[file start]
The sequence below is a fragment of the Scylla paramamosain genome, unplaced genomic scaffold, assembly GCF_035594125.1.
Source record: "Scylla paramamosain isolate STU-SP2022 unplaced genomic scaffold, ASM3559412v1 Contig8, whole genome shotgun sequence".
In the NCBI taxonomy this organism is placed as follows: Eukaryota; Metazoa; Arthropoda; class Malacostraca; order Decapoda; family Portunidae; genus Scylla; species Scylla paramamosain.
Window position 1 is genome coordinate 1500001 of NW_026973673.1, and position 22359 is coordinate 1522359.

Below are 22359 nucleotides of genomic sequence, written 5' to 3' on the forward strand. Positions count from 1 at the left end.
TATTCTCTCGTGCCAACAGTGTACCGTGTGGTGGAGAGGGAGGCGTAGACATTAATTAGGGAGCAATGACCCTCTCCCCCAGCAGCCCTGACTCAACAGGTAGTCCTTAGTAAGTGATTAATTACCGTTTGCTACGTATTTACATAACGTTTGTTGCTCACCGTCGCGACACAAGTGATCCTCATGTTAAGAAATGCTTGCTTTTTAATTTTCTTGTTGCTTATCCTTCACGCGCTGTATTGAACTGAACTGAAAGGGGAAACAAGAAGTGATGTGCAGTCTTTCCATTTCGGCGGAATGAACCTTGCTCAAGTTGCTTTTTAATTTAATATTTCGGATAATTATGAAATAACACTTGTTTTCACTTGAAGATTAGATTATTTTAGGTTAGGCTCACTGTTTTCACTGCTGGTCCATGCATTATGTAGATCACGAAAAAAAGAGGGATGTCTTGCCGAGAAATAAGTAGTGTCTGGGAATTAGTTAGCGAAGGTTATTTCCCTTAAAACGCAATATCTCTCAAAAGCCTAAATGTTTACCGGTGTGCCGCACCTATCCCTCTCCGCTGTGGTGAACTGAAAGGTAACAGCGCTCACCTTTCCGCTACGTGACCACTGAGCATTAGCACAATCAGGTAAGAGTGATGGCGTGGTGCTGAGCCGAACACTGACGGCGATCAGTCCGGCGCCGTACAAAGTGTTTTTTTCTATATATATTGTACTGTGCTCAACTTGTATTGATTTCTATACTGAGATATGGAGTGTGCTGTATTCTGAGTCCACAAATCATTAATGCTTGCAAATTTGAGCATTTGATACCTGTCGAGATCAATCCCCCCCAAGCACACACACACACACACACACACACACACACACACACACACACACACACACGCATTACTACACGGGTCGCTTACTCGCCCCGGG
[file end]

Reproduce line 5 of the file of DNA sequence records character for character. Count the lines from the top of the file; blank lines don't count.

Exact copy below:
Below are 22359 nucleotides of genomic sequence, written 5' to 3' on the forward strand. Positions count from 1 at the left end.